At the end of World War I, the intense nationalism that had helped cause the war led a number of countries to force out ethnic minorities in order to achieve “ethnic purity” among their remaining inhabitants. (The members of an ethnic group share a cultural heritage, often associated with the place of its members’ birth or descent.) Such countries did this even though they had signed a treaty that guaranteed those minorities equal rights. For instance, hundreds of thousands of ethnic Turks that resided in Greece were forced by the Greek government to move to Turkey, while the Turkish government expelled hundreds of thousands of ethnic Greeks to Greece. In all, the two countries exchanged 1.5 million people. An additional 280,000 were similarly traded between Greece and Bulgaria. Nevertheless, those countries, like almost every other nation, still had large minority populations. And as empires crumbled and new nations were forming, many who were uprooted by the war or expelled from the country in which they had lived were left without a government willing to take them in. Almost everyone was painfully aware that the war had displaced millions of other people who were now essentially “stateless” and in desperate need of a place to live. Dorothy Thompson, an American journalist at the time, observed:

Since the end of [the Great War] some four million people have been compelled by political pressure to leave their homes. A whole nation of people, although they come from many nations, wanders the world, homeless except for refuges which may at any moment prove to be temporary. They are men and women who often have no passports; who, if they have money, cannot command it; who, though they have skills, are not allowed to use them. This migration—unprecedented in modern times, set loose by the World War and the revolutions in its wake—includes people of every race and every social class, every trade and every profession.1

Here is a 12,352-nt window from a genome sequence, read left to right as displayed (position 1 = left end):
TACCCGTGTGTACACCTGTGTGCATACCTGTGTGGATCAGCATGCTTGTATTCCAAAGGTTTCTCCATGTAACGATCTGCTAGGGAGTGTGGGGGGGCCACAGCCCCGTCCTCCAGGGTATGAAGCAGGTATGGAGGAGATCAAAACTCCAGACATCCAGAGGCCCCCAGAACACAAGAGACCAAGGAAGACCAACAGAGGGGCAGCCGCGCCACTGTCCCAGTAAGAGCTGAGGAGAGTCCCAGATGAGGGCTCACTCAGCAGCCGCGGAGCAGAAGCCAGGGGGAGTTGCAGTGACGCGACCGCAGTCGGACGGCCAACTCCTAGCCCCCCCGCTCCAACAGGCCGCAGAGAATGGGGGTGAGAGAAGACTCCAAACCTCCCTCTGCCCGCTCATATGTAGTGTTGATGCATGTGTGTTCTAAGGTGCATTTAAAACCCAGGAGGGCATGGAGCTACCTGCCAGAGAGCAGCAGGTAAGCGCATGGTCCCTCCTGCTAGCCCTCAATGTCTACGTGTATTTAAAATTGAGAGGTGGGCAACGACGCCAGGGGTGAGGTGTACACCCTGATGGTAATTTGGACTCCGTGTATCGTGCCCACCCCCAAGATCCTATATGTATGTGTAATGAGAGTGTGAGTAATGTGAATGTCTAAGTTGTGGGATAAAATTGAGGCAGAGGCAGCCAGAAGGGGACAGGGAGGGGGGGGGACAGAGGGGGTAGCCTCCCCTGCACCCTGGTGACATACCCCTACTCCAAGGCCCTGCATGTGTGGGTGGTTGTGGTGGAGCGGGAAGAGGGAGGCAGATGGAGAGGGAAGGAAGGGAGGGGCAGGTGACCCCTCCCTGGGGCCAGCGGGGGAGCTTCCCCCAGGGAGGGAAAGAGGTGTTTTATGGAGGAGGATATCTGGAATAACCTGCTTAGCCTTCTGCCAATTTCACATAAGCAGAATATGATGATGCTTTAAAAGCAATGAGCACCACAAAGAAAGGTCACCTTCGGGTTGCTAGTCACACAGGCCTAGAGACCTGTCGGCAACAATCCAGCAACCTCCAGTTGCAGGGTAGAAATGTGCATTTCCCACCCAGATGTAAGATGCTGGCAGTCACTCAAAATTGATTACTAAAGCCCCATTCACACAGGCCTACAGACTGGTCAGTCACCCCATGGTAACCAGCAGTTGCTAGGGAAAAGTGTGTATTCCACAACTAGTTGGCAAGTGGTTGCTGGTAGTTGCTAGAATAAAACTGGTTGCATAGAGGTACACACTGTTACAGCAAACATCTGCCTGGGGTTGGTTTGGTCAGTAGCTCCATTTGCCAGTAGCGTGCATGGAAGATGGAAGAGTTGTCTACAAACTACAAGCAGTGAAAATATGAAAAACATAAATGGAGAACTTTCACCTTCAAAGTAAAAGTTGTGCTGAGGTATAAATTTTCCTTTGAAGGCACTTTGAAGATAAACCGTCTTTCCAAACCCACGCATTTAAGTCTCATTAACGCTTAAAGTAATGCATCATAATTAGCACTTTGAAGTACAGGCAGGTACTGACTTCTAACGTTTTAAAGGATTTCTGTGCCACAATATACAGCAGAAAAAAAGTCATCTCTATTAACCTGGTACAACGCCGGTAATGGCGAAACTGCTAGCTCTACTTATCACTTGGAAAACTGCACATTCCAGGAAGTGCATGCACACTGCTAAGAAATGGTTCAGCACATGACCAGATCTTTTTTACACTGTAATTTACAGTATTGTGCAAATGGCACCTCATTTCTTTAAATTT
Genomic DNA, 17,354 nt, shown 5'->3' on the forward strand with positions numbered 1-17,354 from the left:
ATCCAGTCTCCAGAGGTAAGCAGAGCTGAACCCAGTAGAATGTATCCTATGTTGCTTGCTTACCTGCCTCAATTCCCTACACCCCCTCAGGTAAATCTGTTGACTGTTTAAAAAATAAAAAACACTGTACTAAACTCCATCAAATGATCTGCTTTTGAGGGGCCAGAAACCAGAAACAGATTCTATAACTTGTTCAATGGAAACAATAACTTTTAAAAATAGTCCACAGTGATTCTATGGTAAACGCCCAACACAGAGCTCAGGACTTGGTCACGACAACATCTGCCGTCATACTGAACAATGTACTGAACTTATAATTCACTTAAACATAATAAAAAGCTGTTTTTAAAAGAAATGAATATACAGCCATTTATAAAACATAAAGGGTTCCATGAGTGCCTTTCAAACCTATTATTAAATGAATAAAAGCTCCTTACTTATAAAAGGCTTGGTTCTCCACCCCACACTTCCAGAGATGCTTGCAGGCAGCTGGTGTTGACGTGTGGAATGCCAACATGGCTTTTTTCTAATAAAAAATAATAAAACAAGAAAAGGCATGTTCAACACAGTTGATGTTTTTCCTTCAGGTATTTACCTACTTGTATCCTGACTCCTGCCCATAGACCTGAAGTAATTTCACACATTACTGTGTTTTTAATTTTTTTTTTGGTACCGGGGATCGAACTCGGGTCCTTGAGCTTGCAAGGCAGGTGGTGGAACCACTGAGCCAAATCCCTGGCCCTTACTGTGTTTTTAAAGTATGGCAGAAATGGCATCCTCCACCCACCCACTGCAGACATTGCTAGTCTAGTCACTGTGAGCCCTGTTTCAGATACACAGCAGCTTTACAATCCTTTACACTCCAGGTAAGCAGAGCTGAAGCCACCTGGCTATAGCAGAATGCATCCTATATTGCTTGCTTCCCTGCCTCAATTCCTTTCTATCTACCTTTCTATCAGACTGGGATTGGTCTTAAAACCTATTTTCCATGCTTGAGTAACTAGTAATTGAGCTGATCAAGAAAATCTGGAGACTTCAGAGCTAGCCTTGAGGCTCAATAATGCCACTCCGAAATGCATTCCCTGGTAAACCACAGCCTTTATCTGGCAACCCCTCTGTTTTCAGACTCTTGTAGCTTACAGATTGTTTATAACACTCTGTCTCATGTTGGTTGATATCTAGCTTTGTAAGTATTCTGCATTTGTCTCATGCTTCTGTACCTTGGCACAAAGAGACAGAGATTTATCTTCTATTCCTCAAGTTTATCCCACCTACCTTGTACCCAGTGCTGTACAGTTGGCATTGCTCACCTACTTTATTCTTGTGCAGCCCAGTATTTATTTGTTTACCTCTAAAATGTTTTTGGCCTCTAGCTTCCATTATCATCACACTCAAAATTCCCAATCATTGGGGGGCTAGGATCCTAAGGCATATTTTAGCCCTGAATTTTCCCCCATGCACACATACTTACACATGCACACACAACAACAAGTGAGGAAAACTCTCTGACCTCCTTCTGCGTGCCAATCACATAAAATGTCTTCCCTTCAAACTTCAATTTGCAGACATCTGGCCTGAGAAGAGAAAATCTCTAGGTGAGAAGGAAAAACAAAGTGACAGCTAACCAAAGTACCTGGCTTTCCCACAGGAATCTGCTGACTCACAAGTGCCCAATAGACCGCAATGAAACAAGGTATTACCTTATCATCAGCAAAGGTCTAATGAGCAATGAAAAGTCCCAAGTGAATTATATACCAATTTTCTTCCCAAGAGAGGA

Where could these refugees settle? Their choices were limited, and even as they searched for new homes, their numbers rose sharply. Russia, which was in turmoil in the first few years after the war, is a good example of the problem.

Between 1917 and 1921, more than 2,000 pogroms (organized acts of violence, in this case against Jews) took place in Russia and neighboring countries in eastern Europe. As a result, more than 75,000 Jews were killed, even more were injured, and about half a million were desperate to find another place to live. Other minorities were in similar danger. In 1922, a commission on repatriation reported on a train that left Soviet territory and headed for Poland with 1,948 refugees on board, most of whom had been forced to leave their homes in Poland because of battles fought nearby during World War I and the subsequent war between Poland and Russia. Due to the wars, the border between Russia and Poland had shifted back and forth, and these Poles had ended up on Russia’s side of the line. When their train arrived in Poland, only 649 people had survived the trip. The rest died of “exhaustion, privation, and infectious diseases.” Historian Michael Marrus writes of that journey: